Breeders in Arkansas, California and Louisiana have all released jasmine-type rice cultivars. Until recently, no one has characterized their physical, chemical, thermal and pasting properties and compared them to imported Thai jasmine, which comprises about 60% to 70% of U.S imported rice.
Anastasia Mills, an undergraduate student in the University of Arkansas Dale Bumpers College of Agricultural, Food and Life Science, has done just that in her food science undergraduate honors thesis.
Working under Ya-Jane Wang, a UArk professor of carbohydrate chemistry, Mills’ study — “Characterization of jasmine rice cultivars grown in the United States” — was published in the fall 2020 issue of Discovery, The Student Journal of Dale Bumpers College.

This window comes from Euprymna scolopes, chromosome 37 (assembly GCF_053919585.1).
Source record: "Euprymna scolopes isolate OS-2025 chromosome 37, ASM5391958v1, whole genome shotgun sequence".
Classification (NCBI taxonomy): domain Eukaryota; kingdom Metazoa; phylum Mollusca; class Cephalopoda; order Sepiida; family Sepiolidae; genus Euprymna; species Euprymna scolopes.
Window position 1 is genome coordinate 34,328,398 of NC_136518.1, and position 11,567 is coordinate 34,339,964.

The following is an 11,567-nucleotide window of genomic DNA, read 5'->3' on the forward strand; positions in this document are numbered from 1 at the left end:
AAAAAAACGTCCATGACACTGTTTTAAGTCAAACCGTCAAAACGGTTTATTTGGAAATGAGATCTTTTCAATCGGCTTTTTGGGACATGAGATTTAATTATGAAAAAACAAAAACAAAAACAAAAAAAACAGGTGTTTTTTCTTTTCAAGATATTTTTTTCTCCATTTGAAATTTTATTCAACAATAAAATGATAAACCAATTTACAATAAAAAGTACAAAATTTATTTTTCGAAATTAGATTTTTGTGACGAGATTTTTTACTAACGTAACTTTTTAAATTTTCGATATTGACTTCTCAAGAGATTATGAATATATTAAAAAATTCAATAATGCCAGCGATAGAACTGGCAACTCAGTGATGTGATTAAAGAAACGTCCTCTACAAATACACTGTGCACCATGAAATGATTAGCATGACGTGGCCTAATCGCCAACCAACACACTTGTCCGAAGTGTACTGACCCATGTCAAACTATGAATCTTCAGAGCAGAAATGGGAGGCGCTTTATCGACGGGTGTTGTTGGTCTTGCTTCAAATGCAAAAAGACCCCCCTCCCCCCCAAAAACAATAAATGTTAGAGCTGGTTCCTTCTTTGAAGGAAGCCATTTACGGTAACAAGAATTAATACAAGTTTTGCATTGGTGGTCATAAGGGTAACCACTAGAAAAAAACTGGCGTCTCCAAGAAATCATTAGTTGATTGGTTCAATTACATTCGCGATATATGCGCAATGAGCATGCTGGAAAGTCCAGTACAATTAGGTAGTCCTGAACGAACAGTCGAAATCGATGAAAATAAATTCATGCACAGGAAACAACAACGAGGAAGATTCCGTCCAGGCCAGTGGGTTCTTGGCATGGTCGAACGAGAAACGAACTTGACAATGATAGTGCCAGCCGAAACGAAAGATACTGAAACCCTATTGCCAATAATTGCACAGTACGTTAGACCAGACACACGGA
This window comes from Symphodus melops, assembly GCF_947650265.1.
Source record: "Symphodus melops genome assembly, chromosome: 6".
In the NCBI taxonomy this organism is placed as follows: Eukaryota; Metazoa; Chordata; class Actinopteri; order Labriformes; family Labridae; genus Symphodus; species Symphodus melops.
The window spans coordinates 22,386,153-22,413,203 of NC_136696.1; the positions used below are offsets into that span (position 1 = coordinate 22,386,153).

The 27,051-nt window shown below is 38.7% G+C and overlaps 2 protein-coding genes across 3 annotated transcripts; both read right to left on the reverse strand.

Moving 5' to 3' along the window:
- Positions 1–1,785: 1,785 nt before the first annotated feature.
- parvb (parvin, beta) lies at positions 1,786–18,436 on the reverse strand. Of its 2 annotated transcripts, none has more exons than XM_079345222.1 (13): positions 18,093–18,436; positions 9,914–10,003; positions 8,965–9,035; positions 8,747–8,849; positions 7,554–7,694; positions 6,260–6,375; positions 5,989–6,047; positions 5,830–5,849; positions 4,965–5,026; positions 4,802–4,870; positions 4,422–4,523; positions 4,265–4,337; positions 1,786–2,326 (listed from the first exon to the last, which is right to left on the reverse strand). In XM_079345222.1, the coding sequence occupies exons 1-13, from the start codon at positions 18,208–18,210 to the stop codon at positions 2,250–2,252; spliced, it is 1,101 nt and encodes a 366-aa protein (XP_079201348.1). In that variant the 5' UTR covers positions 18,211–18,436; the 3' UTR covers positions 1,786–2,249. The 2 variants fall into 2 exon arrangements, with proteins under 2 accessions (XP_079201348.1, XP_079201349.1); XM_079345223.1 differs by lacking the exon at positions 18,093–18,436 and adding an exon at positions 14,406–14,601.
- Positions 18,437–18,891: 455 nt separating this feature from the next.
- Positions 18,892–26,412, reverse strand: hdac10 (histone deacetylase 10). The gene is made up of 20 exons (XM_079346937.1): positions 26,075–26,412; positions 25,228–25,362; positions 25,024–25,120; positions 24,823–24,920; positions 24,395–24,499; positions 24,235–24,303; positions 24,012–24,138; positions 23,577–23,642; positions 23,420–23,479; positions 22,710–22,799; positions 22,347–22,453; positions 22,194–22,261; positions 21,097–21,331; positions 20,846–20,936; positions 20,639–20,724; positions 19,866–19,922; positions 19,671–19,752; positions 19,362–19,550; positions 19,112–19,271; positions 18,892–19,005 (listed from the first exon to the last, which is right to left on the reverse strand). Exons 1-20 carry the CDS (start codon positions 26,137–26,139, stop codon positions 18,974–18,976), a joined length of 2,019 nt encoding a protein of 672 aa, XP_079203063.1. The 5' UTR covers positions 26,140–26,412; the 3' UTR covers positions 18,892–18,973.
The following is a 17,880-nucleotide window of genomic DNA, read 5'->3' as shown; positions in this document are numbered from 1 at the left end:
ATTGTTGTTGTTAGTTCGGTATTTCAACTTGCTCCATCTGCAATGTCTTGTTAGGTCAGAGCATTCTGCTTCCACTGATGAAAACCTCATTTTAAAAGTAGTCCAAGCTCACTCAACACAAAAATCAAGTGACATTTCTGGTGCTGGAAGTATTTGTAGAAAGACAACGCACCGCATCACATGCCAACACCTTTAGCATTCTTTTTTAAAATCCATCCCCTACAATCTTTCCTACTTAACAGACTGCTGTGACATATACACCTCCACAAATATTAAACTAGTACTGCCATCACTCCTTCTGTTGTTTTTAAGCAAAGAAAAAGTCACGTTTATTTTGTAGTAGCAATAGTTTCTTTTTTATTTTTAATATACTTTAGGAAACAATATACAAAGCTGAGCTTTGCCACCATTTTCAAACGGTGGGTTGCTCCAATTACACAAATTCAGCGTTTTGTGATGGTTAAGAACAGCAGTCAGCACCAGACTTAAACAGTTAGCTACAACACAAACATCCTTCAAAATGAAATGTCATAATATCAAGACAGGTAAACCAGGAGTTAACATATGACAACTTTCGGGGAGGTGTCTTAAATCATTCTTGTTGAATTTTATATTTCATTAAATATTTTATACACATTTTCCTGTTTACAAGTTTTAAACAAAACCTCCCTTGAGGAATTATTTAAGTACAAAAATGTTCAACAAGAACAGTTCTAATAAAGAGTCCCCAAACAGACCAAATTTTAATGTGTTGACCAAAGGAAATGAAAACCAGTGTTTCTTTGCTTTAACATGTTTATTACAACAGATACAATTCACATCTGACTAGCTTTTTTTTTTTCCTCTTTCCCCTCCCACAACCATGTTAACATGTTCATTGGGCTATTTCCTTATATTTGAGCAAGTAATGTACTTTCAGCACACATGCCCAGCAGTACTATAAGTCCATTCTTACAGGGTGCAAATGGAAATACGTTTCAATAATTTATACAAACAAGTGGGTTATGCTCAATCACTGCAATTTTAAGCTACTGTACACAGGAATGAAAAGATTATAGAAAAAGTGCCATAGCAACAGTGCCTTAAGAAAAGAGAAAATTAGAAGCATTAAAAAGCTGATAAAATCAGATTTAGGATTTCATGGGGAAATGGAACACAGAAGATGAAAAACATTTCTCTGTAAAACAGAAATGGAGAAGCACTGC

In general, the U.S. varieties had smaller length/width ratios, darker color, and greater ash and lipid contents than the Thai controls, according to her study.
The Arkansas samples were similar to each other as well as to one Louisiana sample, CLJ01 2017, and the other Louisiana samples were similar to each other. But rice of both origins was different from Thai jasmine.
Calaroma-201 was found to be the most similar to the Thai jasmine rice out of the U.S. varieties. These findings can help the U.S. rice industry to develop U.S. jasmine rice cultivars closer to Thai jasmine rice, according to Mills.